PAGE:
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Man fined S$9,000 for illegally flying drone near Paya Lebar Air Base

SINGAPORE — A 41-year-old man who flew his DJI Mavic Air drone without a permit on two separate occasions in Punggol was ordered to pay a S$9,000 fine on Thursday (March 5).

Tay Miow Seng admitted that he was aware the Punggol open field they were in was a no-fly zone, but that it had “slipped his mind” as he was excited to teach his friend how to fly his drone.

Tay Miow Seng admitted that he was aware the Punggol open field they were in was a no-fly zone, but that it had “slipped his mind” as he was excited to teach his friend how to fly his drone.

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SINGAPORE — A 41-year-old man who flew his DJI Mavic Air drone without a permit on two separate occasions in Punggol was ordered to pay a S$9,000 fine on Thursday (March 5).

Tay Miow Seng, 41, is the second individual to be prosecuted here for illegally operating a drone for recreational purposes within 5km of an airbase. 

His friend Ed Chen Junyuan, who was the first to be penalised for the offence, was fined S$2,000 last year.

Tay pleaded guilty to two charges under the Air Navigation Order, including flying his drone in an open field above the Obstacle Limitation Surfaces limit of 64 metres. This would have endangered the safety of aircraft flying in and out of Paya Lebar Air Base.

A third charge of flying his drone within Coney Island without a permit on March 26 last year was taken into consideration for sentencing.

In a statement on Thursday, the Civil Aviation Authority of Singapore said that it takes a serious view of such offences and “will not hesitate to take enforcement action against unmanned aircraft operators who contravene regulations”.

Stiffer penalties for errant drone users came into force on Jan 2 this year, after amendments to the Air Navigation Order were passed in Parliament.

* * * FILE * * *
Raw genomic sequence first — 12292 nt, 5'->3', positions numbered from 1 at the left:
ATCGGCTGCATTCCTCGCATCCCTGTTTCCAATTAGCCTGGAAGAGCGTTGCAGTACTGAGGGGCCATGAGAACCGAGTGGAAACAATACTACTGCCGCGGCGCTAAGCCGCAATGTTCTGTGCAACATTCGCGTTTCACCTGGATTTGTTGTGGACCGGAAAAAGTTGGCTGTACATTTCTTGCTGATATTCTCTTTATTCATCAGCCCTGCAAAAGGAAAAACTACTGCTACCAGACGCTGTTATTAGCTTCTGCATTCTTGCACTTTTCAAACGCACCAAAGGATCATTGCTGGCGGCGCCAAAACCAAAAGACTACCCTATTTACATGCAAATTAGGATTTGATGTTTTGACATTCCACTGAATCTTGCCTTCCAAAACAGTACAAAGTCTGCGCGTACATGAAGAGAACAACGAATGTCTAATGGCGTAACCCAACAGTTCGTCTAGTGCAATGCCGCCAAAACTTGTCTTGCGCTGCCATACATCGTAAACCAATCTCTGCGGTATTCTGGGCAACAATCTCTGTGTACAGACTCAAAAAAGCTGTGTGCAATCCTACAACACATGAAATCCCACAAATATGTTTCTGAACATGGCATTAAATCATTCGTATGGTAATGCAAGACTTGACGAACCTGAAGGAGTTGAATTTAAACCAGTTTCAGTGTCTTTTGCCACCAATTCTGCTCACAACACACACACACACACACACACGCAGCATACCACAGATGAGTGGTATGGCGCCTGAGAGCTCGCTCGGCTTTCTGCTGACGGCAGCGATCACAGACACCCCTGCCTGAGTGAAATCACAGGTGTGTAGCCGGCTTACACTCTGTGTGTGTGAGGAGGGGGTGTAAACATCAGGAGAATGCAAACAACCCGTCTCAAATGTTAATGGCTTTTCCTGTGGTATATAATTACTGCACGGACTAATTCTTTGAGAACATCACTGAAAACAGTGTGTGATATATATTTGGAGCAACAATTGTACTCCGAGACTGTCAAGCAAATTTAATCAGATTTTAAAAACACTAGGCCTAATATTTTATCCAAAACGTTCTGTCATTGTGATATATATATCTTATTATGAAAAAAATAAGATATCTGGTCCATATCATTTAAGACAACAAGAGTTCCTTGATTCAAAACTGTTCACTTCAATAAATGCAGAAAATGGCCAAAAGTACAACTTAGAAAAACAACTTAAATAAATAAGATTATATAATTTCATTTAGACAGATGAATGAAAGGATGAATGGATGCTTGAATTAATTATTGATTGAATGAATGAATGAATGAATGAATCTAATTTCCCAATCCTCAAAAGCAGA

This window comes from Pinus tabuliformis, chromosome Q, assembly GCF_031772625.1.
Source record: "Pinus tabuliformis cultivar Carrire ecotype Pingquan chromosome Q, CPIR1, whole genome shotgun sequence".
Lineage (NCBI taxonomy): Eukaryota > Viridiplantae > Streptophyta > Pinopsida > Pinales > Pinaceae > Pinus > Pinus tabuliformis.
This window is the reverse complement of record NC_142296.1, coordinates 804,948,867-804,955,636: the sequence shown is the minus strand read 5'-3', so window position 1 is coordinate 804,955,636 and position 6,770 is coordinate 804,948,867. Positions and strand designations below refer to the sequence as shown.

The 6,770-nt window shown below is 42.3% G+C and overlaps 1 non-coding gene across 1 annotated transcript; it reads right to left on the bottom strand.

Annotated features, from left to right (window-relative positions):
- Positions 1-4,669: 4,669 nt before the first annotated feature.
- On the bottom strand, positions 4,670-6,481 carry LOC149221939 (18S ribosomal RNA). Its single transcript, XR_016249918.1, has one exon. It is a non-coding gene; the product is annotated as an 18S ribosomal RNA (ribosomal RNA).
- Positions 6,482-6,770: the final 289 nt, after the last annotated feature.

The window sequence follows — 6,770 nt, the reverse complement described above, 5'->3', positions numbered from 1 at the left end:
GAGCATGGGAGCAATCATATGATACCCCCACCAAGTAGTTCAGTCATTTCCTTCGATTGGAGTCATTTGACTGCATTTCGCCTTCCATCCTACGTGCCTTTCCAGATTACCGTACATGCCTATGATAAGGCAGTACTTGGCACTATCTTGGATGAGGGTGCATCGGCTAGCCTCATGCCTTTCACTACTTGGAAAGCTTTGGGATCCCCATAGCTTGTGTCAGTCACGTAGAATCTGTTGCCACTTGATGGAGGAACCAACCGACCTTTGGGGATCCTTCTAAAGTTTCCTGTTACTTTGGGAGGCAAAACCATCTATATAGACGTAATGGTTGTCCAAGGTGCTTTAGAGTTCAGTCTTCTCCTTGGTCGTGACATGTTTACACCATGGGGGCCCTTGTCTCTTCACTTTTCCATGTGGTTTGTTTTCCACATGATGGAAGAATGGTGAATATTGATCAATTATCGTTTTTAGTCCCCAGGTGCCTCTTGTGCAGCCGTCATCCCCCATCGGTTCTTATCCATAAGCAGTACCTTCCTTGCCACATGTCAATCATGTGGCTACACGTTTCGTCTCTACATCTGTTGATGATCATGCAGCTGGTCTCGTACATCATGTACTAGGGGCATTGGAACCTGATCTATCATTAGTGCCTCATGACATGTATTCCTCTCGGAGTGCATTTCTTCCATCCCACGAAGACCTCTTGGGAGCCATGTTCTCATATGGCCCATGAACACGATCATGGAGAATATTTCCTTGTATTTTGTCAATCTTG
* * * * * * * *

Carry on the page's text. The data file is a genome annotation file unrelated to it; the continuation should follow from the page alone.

Offenders operating a drone without the requisite permit can now be fined up to S$50,000, jailed up to two years or both. Drone users convicted of recklessly operating their device can be jailed up to 10 years, fined up to S$100,000 or both.

WHAT HAPPENED

A district court earlier heard that Tay bought his 430g Bumblebee wrapped DJI Mavic Air drone sometime in 2018 from e-marketplace Carousell.

A few weeks later, he bought a modified antenna to increase the range of his drone transmitter and improve its performance. He then watched an online video on how to install the antenna.

Chen had bought his 357g DBPower FPV drone online on June 24 last year, before asking Tay to teach him how to operate it.

The pair met two days later in the evening at the open field near 128C Punggol Field Walk, just opposite Chen’s home.

Chen flew his drone for about five to six minutes, and it reached a maximum height of about two storeys. Tay also brought his drone along and flew it at the same time.

Flight logs of Tay’s drone revealed that he flew it at a maximum height of five metres on the first flight, then a maximum height of 431 metres for 11 minutes for the second flight.

Tay had used a DJI mobile application to operate his drone. The app would remind users that they required permission from the authorities to fly their drones in such no-fly zones.

The pair continued doing this until the batteries went flat and the drones were grounded. Shortly after that, an off-duty officer with the Republic of Singapore Air Force, who worked at Paya Lebar Air Base about 1.66km away, arrived at the field.  

The officer had received an alert broadcast to all airbase staff about a drone being sighted in the vicinity. He drove towards the location and saw blinking lights at the field, so he hurried over and caught the pair.

Tay admitted to the officer that he was aware it was a no-fly zone but that it had “slipped his mind” as he was excited to share his knowledge with Chen. 

Police officers arrived 10 minutes later and detained them.

Related topics

drone court crime Punggol Paya Lebar

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